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Checklists in Education

Discussion in 'General Education Discussions' started by Robert Heiny, Aug 7, 2013.

  1. Robert Heiny

    Robert Heiny Research Scientist of Learning and Education Flight Instructor

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    Checklists in Education

    Every teacher has a master checklist (some call it a schedule) to complete daily routines. Get up, get coffee, complete what's necessary to do, get to school, go to classroom, teach, etc. It's a routine, sometimes given little thought, mostly followed from habit. Few, if any teachers, however, use a written checklist to plan and instruct lessons that match what learners do while learning that lesson.

    Atul Gawanda became the champion of checklists in medical services starting with his 2007 article in The New Yorker. In that article he describes the introduction of checklists in aviation in the middle 1930s. He also describes the introduction of a series of medical practices where checklists of simple routines in I.C.U.s, and in emergency services. In both aviation and medical practices, the use of checklists have saved lives when other changes, including changes in medications, in practices did not.

    Listening to him describe the results of simple checklists during an interview by Charlie Rose, they sparked the question, how would checklists work in schools? Schooling and learning have parallels to the practice of medics. All three require routines for people to follow to complete their duties. Would checklists, like antiseptics in medicine, probably be one of those long changes that took decades to become accepted, or like pilots in aviation and anesthesiology in medicine started using them quickly because they saw benefits from doing so?

    These changes occur in part through what Gawanda dubs physicians growing today from cowboys to pit crews, from individual experts to teams of experts, in order to use more of the vast knowledge of medicine beyond what any one person can use to solve a medical problem. They use checklists that indicate where each expertise contributes its part to fixing a problem.

    Teachers face a similar situation today as did aviation during its infancy and medicine in the War Between the States. Teachers, pilots, and physicians practiced without checklists or more formal protocols.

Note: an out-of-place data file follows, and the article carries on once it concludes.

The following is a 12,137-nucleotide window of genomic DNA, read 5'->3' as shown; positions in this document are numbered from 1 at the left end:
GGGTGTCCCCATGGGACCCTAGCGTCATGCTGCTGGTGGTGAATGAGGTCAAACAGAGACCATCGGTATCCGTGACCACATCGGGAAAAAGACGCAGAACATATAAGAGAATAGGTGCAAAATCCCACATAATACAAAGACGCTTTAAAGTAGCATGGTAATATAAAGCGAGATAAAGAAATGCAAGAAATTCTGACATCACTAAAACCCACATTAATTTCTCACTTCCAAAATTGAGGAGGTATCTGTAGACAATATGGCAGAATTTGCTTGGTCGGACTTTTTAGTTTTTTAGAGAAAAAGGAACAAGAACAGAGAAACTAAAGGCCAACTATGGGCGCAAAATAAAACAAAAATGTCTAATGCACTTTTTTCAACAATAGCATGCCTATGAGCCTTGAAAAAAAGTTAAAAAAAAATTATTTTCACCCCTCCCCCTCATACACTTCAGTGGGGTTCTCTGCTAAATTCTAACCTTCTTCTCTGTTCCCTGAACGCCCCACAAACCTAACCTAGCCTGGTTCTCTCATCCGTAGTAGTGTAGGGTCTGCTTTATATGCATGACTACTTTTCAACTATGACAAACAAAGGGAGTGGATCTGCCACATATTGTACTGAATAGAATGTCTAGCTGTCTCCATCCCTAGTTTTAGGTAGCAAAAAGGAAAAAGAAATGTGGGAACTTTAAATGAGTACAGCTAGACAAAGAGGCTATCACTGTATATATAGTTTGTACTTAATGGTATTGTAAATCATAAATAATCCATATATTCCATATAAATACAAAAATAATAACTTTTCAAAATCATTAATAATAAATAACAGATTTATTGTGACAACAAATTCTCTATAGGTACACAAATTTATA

After eons of people teaching each other, teachers do not use an agreed upon tool that others can monitor to link creating, instructing, and assessing lessons. As a result, in spite of such initiatives as encouraging school districts to use "best practices" and "certified teachers," third party assessment tests indicate that most lessons taught in the U.S. do not meet international standards of school learning, These results indicate that U.S. learners learn less than what is possible.

    The vast store of descriptions in behavioral and social sciences of what learners do while learning exceeds what most U.S. teachers use to prepare lessons. Although these descriptions have existed in increasing numbers for more than a century, their uses have gone from laboratories to a few classrooms and other practical settings and then into archives and footnotes in textbooks on teaching. The long change by educators continues as does the continued probable loss of learning that occurs from lessons failing to match what learners do while learning.

    A checklist for ALV (a learners' view of learning) Lessons offers a way for teachers to blend instruction with what learners do while learning. Arguably, when people learn from a lesson, the lesson matches what learners do while learning that lesson. It's simple, like scrubbing hands and using sterile utensils during surgery to reduce infections and deaths.
    1. What do you want students to learn with this lesson?
    2. What will you do, so they will learn it?
    3. How will you know they learned it?
    4. What evidence will you record that they learned it?
    5. What difference does learning this lesson make?

    Use of such checklists remains problematic. Loss of learning, perhaps more appropriately called rationed learning, from most lessons remains likely.
    Related Reading





    1. Meet Ima Learner
    2. How Teachers Can Use ALV
    3. Rationed Learning: A Conspiracy of “Yes, but … 2002 – 2012.
    4. Technical-Scientific Literacy of Educators (TSLE)
    Continue reading the Original Blog Post
     
    Last edited: Mar 21, 2014

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